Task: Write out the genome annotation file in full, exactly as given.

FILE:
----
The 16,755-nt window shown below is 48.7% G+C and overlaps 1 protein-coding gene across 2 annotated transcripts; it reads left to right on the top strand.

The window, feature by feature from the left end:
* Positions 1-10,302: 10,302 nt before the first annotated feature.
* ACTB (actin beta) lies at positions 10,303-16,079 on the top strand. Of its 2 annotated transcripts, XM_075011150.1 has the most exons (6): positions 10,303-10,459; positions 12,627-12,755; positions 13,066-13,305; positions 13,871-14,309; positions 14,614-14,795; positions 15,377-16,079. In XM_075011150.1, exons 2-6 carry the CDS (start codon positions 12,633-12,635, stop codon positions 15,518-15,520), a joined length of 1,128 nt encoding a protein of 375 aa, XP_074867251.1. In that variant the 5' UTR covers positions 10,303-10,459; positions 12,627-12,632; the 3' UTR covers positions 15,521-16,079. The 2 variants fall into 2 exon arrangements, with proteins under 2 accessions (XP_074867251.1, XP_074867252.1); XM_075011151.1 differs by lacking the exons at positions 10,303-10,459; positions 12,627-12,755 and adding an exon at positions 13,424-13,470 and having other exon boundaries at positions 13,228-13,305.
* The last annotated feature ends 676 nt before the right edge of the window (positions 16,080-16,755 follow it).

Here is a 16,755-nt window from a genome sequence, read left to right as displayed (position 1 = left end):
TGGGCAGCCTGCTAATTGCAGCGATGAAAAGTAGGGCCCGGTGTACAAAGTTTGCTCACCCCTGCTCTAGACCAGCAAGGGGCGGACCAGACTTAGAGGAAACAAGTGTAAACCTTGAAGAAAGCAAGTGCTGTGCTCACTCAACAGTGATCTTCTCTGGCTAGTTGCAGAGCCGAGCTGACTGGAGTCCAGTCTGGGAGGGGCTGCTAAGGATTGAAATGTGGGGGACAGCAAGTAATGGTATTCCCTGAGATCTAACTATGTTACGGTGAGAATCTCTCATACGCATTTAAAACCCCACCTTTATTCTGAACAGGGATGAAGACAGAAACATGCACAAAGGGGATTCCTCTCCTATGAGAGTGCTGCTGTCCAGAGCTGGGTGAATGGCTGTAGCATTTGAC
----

The 16,755-nt window shown below is 48.7% G+C and overlaps 1 protein-coding gene across 2 annotated transcripts; it reads left to right on the top strand.

The window, feature by feature from the left end:
* Positions 1-10,302: 10,302 nt before the first annotated feature.
* ACTB (actin beta) lies at positions 10,303-16,079 on the top strand. Of its 2 annotated transcripts, XM_075011150.1 has the most exons (6): positions 10,303-10,459; positions 12,627-12,755; positions 13,066-13,305; positions 13,871-14,309; positions 14,614-14,795; positions 15,377-16,079. In XM_075011150.1, exons 2-6 carry the CDS (start codon positions 12,633-12,635, stop codon positions 15,518-15,520), a joined length of 1,128 nt encoding a protein of 375 aa, XP_074867251.1. In that variant the 5' UTR covers positions 10,303-10,459; positions 12,627-12,632; the 3' UTR covers positions 15,521-16,079. The 2 variants fall into 2 exon arrangements, with proteins under 2 accessions (XP_074867251.1, XP_074867252.1); XM_075011151.1 differs by lacking the exons at positions 10,303-10,459; positions 12,627-12,755 and adding an exon at positions 13,424-13,470 and having other exon boundaries at positions 13,228-13,305.
* The last annotated feature ends 676 nt before the right edge of the window (positions 16,080-16,755 follow it).

Here is a 16,755-nt window from a genome sequence, read left to right as displayed (position 1 = left end):
TGGGCAGCCTGCTAATTGCAGCGATGAAAAGTAGGGCCCGGTGTACAAAGTTTGCTCACCCCTGCTCTAGACCAGCAAGGGGCGGACCAGACTTAGAGGAAACAAGTGTAAACCTTGAAGAAAGCAAGTGCTGTGCTCACTCAACAGTGATCTTCTCTGGCTAGTTGCAGAGCCGAGCTGACTGGAGTCCAGTCTGGGAGGGGCTGCTAAGGATTGAAATGTGGGGGACAGCAAGTAATGGTATTCCCTGAGATCTAACTATGTTACGGTGAGAATCTCTCATACGCATTTAAAACCCCACCTTTATTCTGAACAGGGATGAAGACAGAAACATGCACAAAGGGGATTCCTCTCCTATGAGAGTGCTGCTGTCCAGAGCTGGGTGAATGGCTGTAGCATTTGAC